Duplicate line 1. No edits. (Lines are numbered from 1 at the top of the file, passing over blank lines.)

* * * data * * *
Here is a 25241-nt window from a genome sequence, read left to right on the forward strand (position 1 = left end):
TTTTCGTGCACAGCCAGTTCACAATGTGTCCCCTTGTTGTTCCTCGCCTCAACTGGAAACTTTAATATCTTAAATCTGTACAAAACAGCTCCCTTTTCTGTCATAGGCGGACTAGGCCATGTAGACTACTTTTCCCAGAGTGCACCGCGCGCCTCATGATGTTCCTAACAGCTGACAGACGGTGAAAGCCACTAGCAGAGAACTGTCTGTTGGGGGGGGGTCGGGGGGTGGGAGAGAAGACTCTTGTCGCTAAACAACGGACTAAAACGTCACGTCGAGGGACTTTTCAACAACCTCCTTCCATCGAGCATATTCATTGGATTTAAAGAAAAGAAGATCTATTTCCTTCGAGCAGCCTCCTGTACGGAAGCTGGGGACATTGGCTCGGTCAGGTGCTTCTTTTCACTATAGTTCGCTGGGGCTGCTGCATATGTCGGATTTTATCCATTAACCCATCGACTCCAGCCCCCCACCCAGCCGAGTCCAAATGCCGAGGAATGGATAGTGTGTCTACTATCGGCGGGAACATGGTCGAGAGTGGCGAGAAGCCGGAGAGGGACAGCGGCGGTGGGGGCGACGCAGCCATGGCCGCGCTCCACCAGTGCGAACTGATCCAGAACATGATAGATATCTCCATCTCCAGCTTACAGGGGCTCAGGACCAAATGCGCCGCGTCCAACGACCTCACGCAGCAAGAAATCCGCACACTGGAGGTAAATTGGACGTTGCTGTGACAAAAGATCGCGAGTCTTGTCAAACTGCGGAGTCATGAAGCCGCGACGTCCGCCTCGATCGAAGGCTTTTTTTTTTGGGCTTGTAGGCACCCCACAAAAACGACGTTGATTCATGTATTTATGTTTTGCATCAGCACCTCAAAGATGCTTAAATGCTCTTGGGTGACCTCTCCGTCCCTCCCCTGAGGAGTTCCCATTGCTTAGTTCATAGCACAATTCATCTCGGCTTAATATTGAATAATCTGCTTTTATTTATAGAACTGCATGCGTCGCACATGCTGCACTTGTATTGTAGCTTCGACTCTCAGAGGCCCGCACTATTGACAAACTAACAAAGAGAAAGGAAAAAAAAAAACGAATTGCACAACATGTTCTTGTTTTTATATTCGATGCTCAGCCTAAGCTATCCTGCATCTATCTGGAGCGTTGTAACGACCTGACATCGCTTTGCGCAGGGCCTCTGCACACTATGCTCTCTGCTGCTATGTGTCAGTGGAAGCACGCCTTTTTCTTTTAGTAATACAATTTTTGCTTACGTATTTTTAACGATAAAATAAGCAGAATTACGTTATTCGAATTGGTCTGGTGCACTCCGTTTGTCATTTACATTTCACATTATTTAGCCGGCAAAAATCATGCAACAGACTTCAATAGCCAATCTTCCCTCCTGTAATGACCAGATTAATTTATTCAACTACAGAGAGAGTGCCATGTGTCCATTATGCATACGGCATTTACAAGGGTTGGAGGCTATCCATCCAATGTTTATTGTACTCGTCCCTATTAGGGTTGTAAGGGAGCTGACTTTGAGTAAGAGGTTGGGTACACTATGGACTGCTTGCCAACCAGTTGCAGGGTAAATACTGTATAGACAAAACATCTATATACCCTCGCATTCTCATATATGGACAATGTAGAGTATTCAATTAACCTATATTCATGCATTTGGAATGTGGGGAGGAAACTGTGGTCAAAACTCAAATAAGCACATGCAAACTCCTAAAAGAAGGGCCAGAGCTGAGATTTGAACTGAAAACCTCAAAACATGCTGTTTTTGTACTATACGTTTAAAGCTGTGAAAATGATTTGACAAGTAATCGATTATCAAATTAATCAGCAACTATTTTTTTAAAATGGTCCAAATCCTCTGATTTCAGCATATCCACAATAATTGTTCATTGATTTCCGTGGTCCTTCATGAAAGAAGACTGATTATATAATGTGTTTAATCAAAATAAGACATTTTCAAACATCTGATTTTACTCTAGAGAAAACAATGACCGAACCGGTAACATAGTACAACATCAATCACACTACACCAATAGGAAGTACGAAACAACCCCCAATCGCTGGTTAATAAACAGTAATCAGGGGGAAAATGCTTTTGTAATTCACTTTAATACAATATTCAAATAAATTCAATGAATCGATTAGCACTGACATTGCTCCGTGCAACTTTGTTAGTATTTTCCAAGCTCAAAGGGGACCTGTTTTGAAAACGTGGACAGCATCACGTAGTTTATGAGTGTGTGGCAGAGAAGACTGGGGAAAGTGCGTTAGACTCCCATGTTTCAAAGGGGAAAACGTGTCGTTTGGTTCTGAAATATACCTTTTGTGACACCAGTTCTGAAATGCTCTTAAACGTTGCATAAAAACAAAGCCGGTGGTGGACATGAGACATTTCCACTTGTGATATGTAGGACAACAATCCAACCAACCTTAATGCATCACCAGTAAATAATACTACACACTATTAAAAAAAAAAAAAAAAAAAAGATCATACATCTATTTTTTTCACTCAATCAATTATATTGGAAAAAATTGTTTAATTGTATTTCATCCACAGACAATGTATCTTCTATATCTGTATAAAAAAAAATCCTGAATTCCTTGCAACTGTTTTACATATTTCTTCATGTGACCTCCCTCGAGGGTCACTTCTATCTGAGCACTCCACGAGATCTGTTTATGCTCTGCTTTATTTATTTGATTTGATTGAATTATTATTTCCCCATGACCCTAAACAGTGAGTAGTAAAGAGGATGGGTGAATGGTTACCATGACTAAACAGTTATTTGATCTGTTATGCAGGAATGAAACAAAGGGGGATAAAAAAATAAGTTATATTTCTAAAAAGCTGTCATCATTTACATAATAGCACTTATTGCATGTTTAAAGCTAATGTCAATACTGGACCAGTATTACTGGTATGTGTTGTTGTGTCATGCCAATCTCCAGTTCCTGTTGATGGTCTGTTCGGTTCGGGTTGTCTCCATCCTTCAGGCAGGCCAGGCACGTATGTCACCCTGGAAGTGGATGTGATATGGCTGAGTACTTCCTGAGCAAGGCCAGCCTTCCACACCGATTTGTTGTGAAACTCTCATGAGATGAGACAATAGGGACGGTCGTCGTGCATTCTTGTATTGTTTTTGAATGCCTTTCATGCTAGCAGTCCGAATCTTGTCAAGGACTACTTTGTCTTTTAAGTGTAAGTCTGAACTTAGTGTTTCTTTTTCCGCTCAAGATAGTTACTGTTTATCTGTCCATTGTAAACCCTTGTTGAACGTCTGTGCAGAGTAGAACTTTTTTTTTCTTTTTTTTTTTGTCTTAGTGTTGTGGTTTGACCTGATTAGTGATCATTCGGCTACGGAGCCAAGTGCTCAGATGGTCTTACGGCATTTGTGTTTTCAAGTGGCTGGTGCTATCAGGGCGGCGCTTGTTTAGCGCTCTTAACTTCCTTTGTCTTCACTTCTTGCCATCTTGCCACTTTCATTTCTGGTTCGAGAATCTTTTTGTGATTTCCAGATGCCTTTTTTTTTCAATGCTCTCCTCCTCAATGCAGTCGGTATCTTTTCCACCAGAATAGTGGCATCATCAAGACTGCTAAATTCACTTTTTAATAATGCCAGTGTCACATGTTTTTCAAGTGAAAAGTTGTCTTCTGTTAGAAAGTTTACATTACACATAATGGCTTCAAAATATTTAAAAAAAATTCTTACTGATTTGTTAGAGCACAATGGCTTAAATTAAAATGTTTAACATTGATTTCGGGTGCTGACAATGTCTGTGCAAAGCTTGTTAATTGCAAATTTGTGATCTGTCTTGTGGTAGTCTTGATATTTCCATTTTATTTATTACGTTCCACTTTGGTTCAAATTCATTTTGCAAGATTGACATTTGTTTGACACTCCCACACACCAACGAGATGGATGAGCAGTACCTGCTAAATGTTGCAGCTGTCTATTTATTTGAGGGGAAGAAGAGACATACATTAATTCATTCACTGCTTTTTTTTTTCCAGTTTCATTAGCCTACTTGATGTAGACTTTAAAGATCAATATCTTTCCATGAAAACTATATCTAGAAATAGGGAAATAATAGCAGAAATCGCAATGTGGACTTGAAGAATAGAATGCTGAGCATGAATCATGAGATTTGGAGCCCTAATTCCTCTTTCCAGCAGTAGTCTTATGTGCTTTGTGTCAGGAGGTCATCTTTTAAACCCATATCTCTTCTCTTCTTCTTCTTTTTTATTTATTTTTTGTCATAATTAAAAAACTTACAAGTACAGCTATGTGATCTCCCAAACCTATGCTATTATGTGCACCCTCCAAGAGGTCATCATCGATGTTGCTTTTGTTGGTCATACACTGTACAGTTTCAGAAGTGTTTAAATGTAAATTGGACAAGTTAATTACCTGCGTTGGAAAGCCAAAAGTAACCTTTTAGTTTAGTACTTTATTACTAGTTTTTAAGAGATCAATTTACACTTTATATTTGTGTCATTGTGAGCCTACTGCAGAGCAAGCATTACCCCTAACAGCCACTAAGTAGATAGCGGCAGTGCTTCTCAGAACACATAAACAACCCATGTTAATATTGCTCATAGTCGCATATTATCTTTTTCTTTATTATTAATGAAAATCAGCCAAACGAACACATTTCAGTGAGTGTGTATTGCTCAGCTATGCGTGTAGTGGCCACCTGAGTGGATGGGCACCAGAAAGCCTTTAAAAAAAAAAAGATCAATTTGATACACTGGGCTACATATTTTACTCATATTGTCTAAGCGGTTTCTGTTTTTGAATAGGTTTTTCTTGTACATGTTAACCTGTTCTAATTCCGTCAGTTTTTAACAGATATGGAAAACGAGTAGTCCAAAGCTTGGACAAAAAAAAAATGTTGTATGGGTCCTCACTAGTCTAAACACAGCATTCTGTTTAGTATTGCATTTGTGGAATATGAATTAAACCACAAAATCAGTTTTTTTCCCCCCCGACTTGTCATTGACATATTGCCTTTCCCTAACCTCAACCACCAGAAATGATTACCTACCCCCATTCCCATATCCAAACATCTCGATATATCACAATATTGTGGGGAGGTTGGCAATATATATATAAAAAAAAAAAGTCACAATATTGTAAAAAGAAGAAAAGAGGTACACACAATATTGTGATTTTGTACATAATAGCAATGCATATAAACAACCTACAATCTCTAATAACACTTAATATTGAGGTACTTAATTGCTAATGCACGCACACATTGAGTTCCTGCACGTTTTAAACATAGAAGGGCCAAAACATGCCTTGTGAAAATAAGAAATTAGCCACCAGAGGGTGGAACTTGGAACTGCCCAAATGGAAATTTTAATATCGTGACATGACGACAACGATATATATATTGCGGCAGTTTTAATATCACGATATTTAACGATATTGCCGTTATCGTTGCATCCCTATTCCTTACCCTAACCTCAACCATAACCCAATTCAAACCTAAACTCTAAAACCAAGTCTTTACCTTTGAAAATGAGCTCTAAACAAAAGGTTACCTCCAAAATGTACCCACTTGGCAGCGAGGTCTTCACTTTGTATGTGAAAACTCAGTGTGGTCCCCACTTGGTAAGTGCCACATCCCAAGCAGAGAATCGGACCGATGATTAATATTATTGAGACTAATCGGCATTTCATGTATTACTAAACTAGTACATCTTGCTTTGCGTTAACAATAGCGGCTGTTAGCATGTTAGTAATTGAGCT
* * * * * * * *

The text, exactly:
Here is a 25241-nt window from a genome sequence, read left to right on the forward strand (position 1 = left end):